Oceans Could Absorb Much More CO2

It’s interesting that they mention that humans emit about 8 billion tons of CO2 each year. I’m assuming that’s from things other than respiration. From the numbers I’ve been able to find (and there aren’t that many out there), on average, each human exhales roughly 1/2 ton of CO2 each year. With roughly 6.5 billion people on the planet, all breathing, that works out to about 3.25 billion tons of CO2 put into the atmosphere just from humans walking around breathing. This doesn’t include any other mammals (cats, dogs, horses, cattle and all of the other mammals inhabiting the planet) or any other creature that inhales oxygen and exhales CO2.

On the other hand, it’s probably a good thing that The Powers That Be are apparently unaware of this; otherwise, they would want to place some type of restrictions on our breathing “for the good of the planet.” (However, since some people want to reduce the population by about 80%, maybe they are aware of how much CO2 we contribute by breathing.)

From Discovery.com:

Sept. 1, 2009 — Earth’s oceans are vast reservoirs of carbon dioxide (CO2) with the potential to control the pace of global warming.

It all hinges on the fate of marine “snow” — a constant sprinkle of carbon-rich bits that flutter down from the sea surface to the cold depths below. And according to a new study, the flurries could suck much more of the greenhouse gas out of the atmosphere than previously thought.

Each year, phytoplankton floating in the seas’ big blue expanse drink in 10 billion tons of carbon from the air (humans emit about 8 billion tons). Their shells and excretions rain down from the surface, providing a feast for creatures that recycle up to 90 percent of the carbon back into the water as CO2. Only a light dusting lands on the ocean floor.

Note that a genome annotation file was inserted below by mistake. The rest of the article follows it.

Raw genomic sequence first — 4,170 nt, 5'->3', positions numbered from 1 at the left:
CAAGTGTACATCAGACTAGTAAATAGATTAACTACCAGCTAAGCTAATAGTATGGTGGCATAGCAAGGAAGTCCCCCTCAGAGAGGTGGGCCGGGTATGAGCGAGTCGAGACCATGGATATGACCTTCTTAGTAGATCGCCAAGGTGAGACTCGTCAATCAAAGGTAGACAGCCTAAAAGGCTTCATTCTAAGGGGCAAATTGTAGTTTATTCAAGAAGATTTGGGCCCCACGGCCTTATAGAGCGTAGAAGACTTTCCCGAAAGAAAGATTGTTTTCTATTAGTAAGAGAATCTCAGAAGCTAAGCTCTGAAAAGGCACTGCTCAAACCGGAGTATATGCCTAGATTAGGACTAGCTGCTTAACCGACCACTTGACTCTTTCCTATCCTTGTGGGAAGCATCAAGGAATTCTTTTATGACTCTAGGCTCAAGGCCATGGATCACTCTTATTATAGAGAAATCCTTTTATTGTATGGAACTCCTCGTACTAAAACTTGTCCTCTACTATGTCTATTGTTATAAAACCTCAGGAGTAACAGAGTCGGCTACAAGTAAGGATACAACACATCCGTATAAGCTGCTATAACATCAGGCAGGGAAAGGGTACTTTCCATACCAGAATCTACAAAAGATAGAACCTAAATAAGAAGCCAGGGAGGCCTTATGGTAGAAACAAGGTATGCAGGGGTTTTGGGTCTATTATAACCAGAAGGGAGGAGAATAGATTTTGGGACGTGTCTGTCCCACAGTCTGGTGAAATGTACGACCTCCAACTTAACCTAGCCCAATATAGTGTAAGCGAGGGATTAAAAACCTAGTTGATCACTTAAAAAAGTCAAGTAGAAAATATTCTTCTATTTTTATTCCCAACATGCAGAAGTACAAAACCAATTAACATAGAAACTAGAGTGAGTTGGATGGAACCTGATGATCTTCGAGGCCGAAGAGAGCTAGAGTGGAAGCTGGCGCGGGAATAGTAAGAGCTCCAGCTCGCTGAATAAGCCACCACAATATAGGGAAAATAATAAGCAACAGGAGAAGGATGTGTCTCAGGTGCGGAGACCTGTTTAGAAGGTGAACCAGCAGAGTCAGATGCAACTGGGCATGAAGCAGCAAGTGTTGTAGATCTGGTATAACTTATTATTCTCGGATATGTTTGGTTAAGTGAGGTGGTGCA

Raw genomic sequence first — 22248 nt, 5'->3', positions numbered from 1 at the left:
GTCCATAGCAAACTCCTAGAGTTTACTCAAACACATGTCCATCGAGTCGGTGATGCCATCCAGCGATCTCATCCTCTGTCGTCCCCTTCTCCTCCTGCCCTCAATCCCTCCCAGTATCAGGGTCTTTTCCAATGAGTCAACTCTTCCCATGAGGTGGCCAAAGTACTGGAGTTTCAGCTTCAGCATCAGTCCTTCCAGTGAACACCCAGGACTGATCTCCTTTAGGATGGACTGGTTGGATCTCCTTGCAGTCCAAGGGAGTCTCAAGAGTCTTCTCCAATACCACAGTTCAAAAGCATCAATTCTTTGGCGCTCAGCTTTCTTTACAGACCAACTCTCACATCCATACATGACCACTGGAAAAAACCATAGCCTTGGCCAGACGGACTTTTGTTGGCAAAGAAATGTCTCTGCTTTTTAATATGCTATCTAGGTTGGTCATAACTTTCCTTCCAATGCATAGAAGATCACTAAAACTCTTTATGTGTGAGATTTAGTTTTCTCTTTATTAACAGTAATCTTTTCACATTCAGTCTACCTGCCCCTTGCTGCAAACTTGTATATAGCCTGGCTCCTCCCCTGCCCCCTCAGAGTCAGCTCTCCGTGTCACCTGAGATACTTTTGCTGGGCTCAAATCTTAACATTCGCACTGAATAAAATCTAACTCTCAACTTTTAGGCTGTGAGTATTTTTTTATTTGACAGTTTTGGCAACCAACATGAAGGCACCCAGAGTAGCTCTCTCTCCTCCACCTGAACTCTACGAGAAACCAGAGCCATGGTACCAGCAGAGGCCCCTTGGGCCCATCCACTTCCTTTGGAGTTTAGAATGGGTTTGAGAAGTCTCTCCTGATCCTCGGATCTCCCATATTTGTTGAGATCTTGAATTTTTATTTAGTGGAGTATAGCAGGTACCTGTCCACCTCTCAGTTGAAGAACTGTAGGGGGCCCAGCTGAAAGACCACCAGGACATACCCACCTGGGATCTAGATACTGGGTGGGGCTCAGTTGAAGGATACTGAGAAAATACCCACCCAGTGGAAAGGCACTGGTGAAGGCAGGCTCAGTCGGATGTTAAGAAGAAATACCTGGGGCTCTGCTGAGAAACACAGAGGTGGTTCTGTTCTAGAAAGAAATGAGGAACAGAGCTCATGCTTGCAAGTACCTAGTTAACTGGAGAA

But small changes in this carbon system have big implications for climate.

Today, most of the recycling happens in the first 210 meters (689 feet) below the ocean surface. According to a new study published in the journal Nature Geoscience, if that depth sank by just 24 meters, it could remove up to 27 parts per million more of CO2 from the atmosphere.

This is because the deeper the snow falls into the ocean without being eaten, the more carbon-rich snow reaches the ocean floor. Once it is eaten, it becomes dissolved CO2, and it’s just a matter of a short time (months to years instead of tens of thousands of years for the snow) before it makes its way back into the atmosphere.

“People are going to be scratching their heads and saying, ‘Wow, that’s really sensitive,'” Ken Buesseler of the Woods Hole Oceanographic Institute in Massachusetts, who was not involved in the study said. “That’s not very big — natural variability of that depth is several hundred meters.”

By comparison, scientists estimate the ocean helped usher in the most recent ice age tens of thousands of years ago when it drained between 30 and 77 parts per million of CO2 from the air.

That won’t happen any time soon. Humans have added well over 100 parts per million of CO2 as well as other greenhouse gases to the atmosphere in the last two centuries, and many scientists predict that ocean warming will raise the depth at which most carbon cycles back into the water. If that happens, the seas will hasten global warming as they spew CO2 back out into the air.

“On the other hand, a decrease in oxygen concentration in the ocean, which might be caused by enhanced stratification of the global ocean, might slowdown bacterial metabolic rates,” and increase the amount of snow that reaches the deep ocean, Eun Young Kwon of Princeton University, the study’s lead author said.

“The answer is I don’t know. This is the major gap to be filled in our research community in the future.”


One Response

  1. This is an interesting article, thank you.

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